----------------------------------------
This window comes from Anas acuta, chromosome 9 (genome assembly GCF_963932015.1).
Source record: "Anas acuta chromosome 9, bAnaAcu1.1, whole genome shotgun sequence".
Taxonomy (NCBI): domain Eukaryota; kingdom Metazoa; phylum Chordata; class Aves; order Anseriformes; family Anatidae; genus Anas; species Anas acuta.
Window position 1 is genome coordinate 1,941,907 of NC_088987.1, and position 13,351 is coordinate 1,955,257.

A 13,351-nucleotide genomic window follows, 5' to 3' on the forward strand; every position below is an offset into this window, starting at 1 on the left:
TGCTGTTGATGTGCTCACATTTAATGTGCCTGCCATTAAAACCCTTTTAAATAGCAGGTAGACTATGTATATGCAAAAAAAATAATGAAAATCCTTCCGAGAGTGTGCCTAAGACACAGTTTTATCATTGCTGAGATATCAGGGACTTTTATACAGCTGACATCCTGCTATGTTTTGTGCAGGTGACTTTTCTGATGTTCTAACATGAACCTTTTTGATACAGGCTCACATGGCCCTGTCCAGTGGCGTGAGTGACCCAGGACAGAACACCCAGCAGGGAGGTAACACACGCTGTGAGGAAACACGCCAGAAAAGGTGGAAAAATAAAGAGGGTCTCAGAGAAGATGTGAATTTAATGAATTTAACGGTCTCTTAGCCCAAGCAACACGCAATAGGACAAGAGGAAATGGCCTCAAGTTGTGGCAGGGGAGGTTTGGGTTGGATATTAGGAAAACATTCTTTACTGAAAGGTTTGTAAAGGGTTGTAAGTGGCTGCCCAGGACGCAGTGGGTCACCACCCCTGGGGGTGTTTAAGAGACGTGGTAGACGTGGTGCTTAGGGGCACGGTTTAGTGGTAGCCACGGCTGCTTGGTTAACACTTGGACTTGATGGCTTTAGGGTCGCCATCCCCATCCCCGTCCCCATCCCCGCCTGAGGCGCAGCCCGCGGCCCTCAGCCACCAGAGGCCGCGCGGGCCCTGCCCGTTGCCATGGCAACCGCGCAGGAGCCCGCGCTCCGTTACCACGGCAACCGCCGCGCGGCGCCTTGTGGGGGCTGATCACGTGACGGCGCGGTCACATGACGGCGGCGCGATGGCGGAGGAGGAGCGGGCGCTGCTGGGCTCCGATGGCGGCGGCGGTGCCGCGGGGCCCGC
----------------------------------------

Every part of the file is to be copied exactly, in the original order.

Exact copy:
This window comes from Anas acuta, chromosome 9 (genome assembly GCF_963932015.1).
Source record: "Anas acuta chromosome 9, bAnaAcu1.1, whole genome shotgun sequence".
Taxonomy (NCBI): domain Eukaryota; kingdom Metazoa; phylum Chordata; class Aves; order Anseriformes; family Anatidae; genus Anas; species Anas acuta.
Window position 1 is genome coordinate 1,941,907 of NC_088987.1, and position 13,351 is coordinate 1,955,257.

A 13,351-nucleotide genomic window follows, 5' to 3' on the forward strand; every position below is an offset into this window, starting at 1 on the left:
TGCTGTTGATGTGCTCACATTTAATGTGCCTGCCATTAAAACCCTTTTAAATAGCAGGTAGACTATGTATATGCAAAAAAAATAATGAAAATCCTTCCGAGAGTGTGCCTAAGACACAGTTTTATCATTGCTGAGATATCAGGGACTTTTATACAGCTGACATCCTGCTATGTTTTGTGCAGGTGACTTTTCTGATGTTCTAACATGAACCTTTTTGATACAGGCTCACATGGCCCTGTCCAGTGGCGTGAGTGACCCAGGACAGAACACCCAGCAGGGAGGTAACACACGCTGTGAGGAAACACGCCAGAAAAGGTGGAAAAATAAAGAGGGTCTCAGAGAAGATGTGAATTTAATGAATTTAACGGTCTCTTAGCCCAAGCAACACGCAATAGGACAAGAGGAAATGGCCTCAAGTTGTGGCAGGGGAGGTTTGGGTTGGATATTAGGAAAACATTCTTTACTGAAAGGTTTGTAAAGGGTTGTAAGTGGCTGCCCAGGACGCAGTGGGTCACCACCCCTGGGGGTGTTTAAGAGACGTGGTAGACGTGGTGCTTAGGGGCACGGTTTAGTGGTAGCCACGGCTGCTTGGTTAACACTTGGACTTGATGGCTTTAGGGTCGCCATCCCCATCCCCGTCCCCATCCCCGCCTGAGGCGCAGCCCGCGGCCCTCAGCCACCAGAGGCCGCGCGGGCCCTGCCCGTTGCCATGGCAACCGCGCAGGAGCCCGCGCTCCGTTACCACGGCAACCGCCGCGCGGCGCCTTGTGGGGGCTGATCACGTGACGGCGCGGTCACATGACGGCGGCGCGATGGCGGAGGAGGAGCGGGCGCTGCTGGGCTCCGATGGCGGCGGCGGTGCCGCGGGGCCCGC